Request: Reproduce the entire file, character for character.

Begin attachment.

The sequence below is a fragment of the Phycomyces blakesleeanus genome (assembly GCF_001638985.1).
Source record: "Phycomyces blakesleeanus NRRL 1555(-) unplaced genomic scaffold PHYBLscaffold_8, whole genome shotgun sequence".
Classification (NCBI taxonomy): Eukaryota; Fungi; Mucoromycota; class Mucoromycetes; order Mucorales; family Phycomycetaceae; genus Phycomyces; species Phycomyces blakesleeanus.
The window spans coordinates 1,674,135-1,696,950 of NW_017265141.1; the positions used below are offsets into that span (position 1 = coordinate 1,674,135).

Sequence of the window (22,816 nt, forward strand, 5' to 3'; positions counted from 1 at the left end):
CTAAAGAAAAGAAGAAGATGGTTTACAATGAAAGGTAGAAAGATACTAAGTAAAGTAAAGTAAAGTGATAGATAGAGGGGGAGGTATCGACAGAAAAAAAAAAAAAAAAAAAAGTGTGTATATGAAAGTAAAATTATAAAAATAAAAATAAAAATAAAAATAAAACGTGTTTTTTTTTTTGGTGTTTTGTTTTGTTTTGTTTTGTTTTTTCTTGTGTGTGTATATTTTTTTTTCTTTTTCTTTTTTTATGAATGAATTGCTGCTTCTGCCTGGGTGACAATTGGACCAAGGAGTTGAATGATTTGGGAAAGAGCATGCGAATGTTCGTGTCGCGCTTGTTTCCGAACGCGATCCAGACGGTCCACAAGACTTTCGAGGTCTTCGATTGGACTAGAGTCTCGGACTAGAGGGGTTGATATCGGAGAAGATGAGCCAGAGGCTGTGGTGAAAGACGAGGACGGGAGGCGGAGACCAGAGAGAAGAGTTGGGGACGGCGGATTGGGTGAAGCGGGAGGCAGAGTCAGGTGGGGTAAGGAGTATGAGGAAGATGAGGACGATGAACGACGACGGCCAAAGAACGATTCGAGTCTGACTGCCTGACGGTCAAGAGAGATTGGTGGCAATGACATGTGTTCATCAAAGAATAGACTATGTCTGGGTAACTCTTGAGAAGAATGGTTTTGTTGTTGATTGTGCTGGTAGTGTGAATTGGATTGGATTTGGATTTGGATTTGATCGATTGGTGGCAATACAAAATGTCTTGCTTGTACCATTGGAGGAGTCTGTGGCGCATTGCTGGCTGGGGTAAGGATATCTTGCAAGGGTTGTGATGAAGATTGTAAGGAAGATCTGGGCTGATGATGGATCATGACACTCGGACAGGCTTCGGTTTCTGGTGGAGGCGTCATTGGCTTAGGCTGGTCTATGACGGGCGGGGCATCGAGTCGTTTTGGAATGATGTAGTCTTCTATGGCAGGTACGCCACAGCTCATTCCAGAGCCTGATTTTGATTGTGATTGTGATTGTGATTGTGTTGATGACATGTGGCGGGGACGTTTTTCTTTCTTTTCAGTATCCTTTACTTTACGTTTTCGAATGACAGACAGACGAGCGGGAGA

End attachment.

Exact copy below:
The sequence below is a fragment of the Phycomyces blakesleeanus genome (assembly GCF_001638985.1).
Source record: "Phycomyces blakesleeanus NRRL 1555(-) unplaced genomic scaffold PHYBLscaffold_8, whole genome shotgun sequence".
Classification (NCBI taxonomy): Eukaryota; Fungi; Mucoromycota; class Mucoromycetes; order Mucorales; family Phycomycetaceae; genus Phycomyces; species Phycomyces blakesleeanus.
The window spans coordinates 1,674,135-1,696,950 of NW_017265141.1; the positions used below are offsets into that span (position 1 = coordinate 1,674,135).

Sequence of the window (22,816 nt, forward strand, 5' to 3'; positions counted from 1 at the left end):
CTAAAGAAAAGAAGAAGATGGTTTACAATGAAAGGTAGAAAGATACTAAGTAAAGTAAAGTAAAGTGATAGATAGAGGGGGAGGTATCGACAGAAAAAAAAAAAAAAAAAAAAGTGTGTATATGAAAGTAAAATTATAAAAATAAAAATAAAAATAAAAATAAAACGTGTTTTTTTTTTTGGTGTTTTGTTTTGTTTTGTTTTGTTTTTTCTTGTGTGTGTATATTTTTTTTTCTTTTTCTTTTTTTATGAATGAATTGCTGCTTCTGCCTGGGTGACAATTGGACCAAGGAGTTGAATGATTTGGGAAAGAGCATGCGAATGTTCGTGTCGCGCTTGTTTCCGAACGCGATCCAGACGGTCCACAAGACTTTCGAGGTCTTCGATTGGACTAGAGTCTCGGACTAGAGGGGTTGATATCGGAGAAGATGAGCCAGAGGCTGTGGTGAAAGACGAGGACGGGAGGCGGAGACCAGAGAGAAGAGTTGGGGACGGCGGATTGGGTGAAGCGGGAGGCAGAGTCAGGTGGGGTAAGGAGTATGAGGAAGATGAGGACGATGAACGACGACGGCCAAAGAACGATTCGAGTCTGACTGCCTGACGGTCAAGAGAGATTGGTGGCAATGACATGTGTTCATCAAAGAATAGACTATGTCTGGGTAACTCTTGAGAAGAATGGTTTTGTTGTTGATTGTGCTGGTAGTGTGAATTGGATTGGATTTGGATTTGGATTTGATCGATTGGTGGCAATACAAAATGTCTTGCTTGTACCATTGGAGGAGTCTGTGGCGCATTGCTGGCTGGGGTAAGGATATCTTGCAAGGGTTGTGATGAAGATTGTAAGGAAGATCTGGGCTGATGATGGATCATGACACTCGGACAGGCTTCGGTTTCTGGTGGAGGCGTCATTGGCTTAGGCTGGTCTATGACGGGCGGGGCATCGAGTCGTTTTGGAATGATGTAGTCTTCTATGGCAGGTACGCCACAGCTCATTCCAGAGCCTGATTTTGATTGTGATTGTGATTGTGATTGTGTTGATGACATGTGGCGGGGACGTTTTTCTTTCTTTTCAGTATCCTTTACTTTACGTTTTCGAATGACAGACAGACGAGCGGGAGA